But the fact of the matter is that these social mediums are out there, and kids are growing up and taking advantage of them. WHICH IS WHY it is so desperately important to keep the conversation going between parents and kids, older siblings, and younger siblings, those who have been over the hurdles and come out with more knowledge and a strong sense of sexual self helping those who have just begun to discover themselves. The passing along of information, of moderating and offering commentary on the crazy things the internet hosts is crucial to making sure teens understand how they fit into an increasingly complex set of sexual situations.

And Glee is one step along a winding path that brings these divergent perspectives together to create a better understanding of our society’s sexual welfare.

Love to Self-Love

Oh look! Bianca’s back and she’s talking about one of her favorite topics, masturbation.

In an effort to assess what other topics I should cover with my with my blogging, I posed this question: if you could name one sex-related thing you wish the internet had better information on, what would it be? What people mentioned (and then seconded and thirded via facebook) was that there isn’t nearly enough information out there about female self-image and masturbation- which is truly terrible because it’s such an important issue to women everywhere and a healthy part of everyone’s life.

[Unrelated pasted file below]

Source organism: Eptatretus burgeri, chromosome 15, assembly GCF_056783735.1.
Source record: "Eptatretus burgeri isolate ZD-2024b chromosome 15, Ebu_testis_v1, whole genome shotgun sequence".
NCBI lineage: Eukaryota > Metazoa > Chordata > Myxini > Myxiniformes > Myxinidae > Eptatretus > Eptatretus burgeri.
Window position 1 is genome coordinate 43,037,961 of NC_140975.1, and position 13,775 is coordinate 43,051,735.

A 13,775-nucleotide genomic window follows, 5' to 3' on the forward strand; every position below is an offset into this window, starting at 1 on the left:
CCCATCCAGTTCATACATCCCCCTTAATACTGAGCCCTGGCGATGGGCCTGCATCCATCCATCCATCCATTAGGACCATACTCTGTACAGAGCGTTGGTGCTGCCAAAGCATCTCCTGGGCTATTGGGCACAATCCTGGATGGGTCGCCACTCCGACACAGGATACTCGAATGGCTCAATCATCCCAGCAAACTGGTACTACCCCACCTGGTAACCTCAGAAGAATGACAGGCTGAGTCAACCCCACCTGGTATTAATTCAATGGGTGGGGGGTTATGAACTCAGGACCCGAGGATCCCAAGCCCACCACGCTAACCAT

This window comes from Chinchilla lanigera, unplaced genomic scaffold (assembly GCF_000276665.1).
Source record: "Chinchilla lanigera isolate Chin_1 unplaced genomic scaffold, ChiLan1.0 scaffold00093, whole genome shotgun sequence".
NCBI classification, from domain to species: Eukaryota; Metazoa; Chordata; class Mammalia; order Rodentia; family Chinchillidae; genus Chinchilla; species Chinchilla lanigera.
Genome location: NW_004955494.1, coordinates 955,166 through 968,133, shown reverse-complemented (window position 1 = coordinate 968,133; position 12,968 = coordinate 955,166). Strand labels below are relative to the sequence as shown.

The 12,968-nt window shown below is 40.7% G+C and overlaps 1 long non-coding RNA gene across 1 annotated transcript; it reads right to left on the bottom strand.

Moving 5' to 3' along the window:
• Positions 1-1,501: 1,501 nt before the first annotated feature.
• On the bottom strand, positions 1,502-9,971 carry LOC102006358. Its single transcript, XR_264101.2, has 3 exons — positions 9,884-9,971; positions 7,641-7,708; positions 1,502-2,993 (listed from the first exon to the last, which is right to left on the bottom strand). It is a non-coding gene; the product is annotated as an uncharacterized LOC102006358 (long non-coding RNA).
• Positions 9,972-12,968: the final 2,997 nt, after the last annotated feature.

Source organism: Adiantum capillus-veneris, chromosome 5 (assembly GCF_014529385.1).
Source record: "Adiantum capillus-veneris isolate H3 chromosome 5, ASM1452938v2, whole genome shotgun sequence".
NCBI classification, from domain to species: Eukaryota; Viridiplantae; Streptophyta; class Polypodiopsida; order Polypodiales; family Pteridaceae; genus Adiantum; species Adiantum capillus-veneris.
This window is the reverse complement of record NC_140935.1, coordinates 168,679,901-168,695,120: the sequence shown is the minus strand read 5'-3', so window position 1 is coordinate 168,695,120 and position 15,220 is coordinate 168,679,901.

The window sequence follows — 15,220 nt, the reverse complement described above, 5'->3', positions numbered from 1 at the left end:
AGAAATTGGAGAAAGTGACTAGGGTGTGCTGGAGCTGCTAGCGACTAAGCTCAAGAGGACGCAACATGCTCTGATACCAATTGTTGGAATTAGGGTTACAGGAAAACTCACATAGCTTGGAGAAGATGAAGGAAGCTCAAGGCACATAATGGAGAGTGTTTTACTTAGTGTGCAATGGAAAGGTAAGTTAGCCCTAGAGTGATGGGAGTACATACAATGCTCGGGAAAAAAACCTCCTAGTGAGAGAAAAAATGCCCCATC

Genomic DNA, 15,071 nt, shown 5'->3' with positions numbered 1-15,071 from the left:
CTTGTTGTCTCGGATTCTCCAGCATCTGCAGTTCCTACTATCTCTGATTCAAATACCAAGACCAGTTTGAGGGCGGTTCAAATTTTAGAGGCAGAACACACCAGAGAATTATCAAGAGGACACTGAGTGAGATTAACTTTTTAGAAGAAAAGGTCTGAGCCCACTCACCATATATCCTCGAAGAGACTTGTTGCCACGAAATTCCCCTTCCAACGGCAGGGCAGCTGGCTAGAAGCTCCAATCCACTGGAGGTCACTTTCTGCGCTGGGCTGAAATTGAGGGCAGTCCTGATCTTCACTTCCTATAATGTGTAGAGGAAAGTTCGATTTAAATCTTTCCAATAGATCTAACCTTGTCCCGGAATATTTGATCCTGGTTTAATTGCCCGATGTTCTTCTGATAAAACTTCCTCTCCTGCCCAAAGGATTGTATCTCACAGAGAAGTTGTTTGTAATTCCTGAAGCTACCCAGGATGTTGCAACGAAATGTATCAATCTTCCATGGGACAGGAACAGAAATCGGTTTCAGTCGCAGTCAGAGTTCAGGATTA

I’ve talked obliquely about both subjects before in posts like Big Blond and Beautiful (where we saw that even Playboy models get their thighs slimmed, their busts enlarged, and their tummy tucked by editors to create an impossibly perfect female) and Argentina and an Orgasm Machine (where I talked about the need for a machine whose end goal is to learn how females orgasm in order to “teach” non-orgasmic women is a symptom of a culture where women are incredibly removed from their own bodies).

Moreover though, I’d like to talk about how those two ideas- body image and masturbation- intersect. We’ve been told a million times over in health class, by parents, by friends, and in PSAs so numerous they make our heads spin, that the media’s idea of a normal female’s body is completely distorted and unreasonable, that we should not judge ourselves based on that model. That discussion is old hat. But what our teachers and parents and friends haven’t told us is that our model of what the perfect girl “does” is equally skewed.